Our Roman exploring continues with a few more significant sites around the city…
Vatican City and Museum
We added another country to our list. But we forgot to buy Zoe her keychain that we promise her in each country. Ooops. Nobody tell her, OK?
But it’s an interesting little place with it’s own post office, police force and guards from Switzerland, as they are known to be hardworking and loyal. If I were Roman I’d be super insulted. In addition, you aren’t a citizen of that country by being born there, you have to apply and be approved by the Pope, who is also the King. I can imagine his Facebook relationship status is definitely marked “It’s Complicated”. I learned most of this from YouTube, BTW. What did we do before YouTube?
One very early morning (for us, 10am is early, let alone 7am) we had a tour through the Vatican City Museum, the Sistine Chapel and St Peter’s Basilica. Here are some pictures from the museum.
We were shuttled into the Chapel like cattle and shushed every 10 seconds by extremely unhappy guards. (Not the Swiss ones.) But it was still so interesting. Michelangelo painted the ceiling and one of the sides. Other painters did the other walls and tapestries. Zoe enjoyed looking for each artist’s signature item, such as a dog, a red bowl, or an unflattering picture of their enemy (example: adding donkey ears and nose – middle school much?). The paintings (frescos) have been cleaned, which is not the same as restored. Evidently, the process by which they were painted onto the plaster is so permanent (chemical bonding) that no restoration is needed – or permitted. But cleaning the frescos is definitely permitted and necessary. They actually left a small corner of the entire room untouched so as to show the contrast between clean and not clean. It’s dramatic.
St Peter’s Basilica
Referred to as “the largest church in the world”, this is where the Apostle Peter is said to be buried. I’m sure there’s all kinds of debate about that but from what I read, there were bones from that era found and were wrapped in a holy cloth typical for people of high honor. So you do the math. Dan had to research the “largest” claim and found conflicting information, depending on how you measure. I’m pretty sure the tour guide rushed us through that part so we could not get on Google and start asking pesky questions. Let’s just agree that it’s freaking huge.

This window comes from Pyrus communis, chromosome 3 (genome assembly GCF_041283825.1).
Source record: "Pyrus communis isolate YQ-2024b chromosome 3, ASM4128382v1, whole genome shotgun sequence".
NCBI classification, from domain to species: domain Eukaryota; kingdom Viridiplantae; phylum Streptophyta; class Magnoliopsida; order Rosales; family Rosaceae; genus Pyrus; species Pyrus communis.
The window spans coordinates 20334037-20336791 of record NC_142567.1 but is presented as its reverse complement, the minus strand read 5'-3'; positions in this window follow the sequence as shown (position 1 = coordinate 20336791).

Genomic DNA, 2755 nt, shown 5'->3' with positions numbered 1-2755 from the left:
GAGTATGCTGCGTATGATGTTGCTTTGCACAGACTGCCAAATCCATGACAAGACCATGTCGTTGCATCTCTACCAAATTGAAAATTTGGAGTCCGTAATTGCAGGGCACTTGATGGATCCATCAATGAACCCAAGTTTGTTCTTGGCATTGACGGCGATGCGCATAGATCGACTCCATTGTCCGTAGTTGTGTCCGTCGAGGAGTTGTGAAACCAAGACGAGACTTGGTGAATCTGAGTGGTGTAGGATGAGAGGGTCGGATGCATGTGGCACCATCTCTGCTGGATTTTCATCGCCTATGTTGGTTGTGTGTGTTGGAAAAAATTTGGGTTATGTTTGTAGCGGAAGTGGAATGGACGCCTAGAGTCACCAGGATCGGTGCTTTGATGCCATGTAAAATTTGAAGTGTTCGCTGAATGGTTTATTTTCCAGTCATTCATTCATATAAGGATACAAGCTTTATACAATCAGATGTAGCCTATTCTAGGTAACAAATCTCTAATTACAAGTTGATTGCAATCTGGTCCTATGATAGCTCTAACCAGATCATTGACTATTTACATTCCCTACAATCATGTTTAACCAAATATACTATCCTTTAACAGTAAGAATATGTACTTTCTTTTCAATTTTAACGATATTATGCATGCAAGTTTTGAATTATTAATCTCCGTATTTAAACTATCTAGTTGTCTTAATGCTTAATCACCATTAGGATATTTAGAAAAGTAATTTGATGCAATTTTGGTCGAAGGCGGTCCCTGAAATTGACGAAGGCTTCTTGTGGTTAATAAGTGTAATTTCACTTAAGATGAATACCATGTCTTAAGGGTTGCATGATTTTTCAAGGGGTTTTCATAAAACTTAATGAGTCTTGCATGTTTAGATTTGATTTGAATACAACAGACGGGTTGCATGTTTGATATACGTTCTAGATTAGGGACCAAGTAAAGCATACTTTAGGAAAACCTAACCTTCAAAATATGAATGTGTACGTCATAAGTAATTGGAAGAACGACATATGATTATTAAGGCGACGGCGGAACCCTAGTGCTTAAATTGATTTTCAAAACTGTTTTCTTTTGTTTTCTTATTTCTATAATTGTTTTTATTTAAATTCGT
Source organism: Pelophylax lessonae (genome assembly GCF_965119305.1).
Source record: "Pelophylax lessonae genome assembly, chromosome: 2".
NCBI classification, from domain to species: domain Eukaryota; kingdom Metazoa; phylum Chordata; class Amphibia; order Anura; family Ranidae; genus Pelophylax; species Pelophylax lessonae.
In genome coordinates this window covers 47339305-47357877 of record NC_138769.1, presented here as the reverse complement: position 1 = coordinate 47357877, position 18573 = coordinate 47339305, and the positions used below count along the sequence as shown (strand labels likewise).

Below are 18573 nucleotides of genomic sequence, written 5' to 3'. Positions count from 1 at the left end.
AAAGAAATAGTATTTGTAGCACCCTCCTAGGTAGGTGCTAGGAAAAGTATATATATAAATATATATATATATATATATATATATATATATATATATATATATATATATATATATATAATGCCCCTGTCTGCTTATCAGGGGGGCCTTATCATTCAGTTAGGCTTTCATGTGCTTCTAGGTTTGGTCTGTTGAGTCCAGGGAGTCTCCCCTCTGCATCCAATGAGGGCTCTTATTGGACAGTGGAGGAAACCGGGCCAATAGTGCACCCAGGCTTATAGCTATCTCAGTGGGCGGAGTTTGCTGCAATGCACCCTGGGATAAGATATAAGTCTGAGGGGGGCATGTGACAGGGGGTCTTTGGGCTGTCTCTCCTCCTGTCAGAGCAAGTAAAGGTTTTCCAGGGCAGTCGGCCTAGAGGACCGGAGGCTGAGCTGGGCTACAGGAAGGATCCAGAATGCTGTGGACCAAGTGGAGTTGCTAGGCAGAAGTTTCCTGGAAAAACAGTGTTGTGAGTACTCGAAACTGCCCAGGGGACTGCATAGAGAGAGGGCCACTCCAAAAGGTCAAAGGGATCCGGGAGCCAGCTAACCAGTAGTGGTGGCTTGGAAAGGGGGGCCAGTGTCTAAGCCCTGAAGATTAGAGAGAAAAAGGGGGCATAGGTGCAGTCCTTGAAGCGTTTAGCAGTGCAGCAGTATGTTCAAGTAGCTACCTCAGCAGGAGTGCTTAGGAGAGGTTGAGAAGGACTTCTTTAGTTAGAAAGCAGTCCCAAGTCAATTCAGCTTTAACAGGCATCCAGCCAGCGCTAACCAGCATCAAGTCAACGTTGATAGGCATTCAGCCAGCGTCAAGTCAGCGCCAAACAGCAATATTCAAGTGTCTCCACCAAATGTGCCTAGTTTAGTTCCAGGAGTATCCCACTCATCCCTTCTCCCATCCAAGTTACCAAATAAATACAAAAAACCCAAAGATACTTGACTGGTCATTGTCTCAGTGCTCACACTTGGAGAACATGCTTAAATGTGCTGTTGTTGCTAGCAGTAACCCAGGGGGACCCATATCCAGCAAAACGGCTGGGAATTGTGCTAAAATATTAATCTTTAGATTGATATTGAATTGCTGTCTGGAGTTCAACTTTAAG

And beautiful. Although, I actually preferred Sagrada Familia, but this one was still very impressive. Evidently, the shrine part (above where Pete is buried) is built from bronze, which the papacy “acquired” from the Pantheon back when the church ruled the world. I guess it was pretty common, to take building materials from one building to use for a different project in another part of Rome. Remind me not to build a house in Rome out of any valuable materials. And DEFINITELY don’t invite the Pope over for a visit.
Video Game Museum of Rome
Wait, what? Yes, you read that right. One day we surprised the kids and took them to a video game museum. Because churches and statues and old stuff can only be interesting for so many days in a row (hint: less than 5). This little surprise was very well received by the young ‘uns and strongly encouraged for the future. Pressure is on. It’s really hard to be such awesome parents, but we make it work. All you other parents are just jelly, we know. Maybe someday you, too, can drag your kids around hot and old Rome, then surprise them with 4 hours at a video game museum while you sit on a comfy couch and check Facebook. Everyone needs a dream. (Pro tip: cell service is better in the back, on the couch… and there is NO wifi.)
You think we are done with Rome? Oh no, we are sooo not done. I have one more Roman numeral I need to use before we wrap this city up.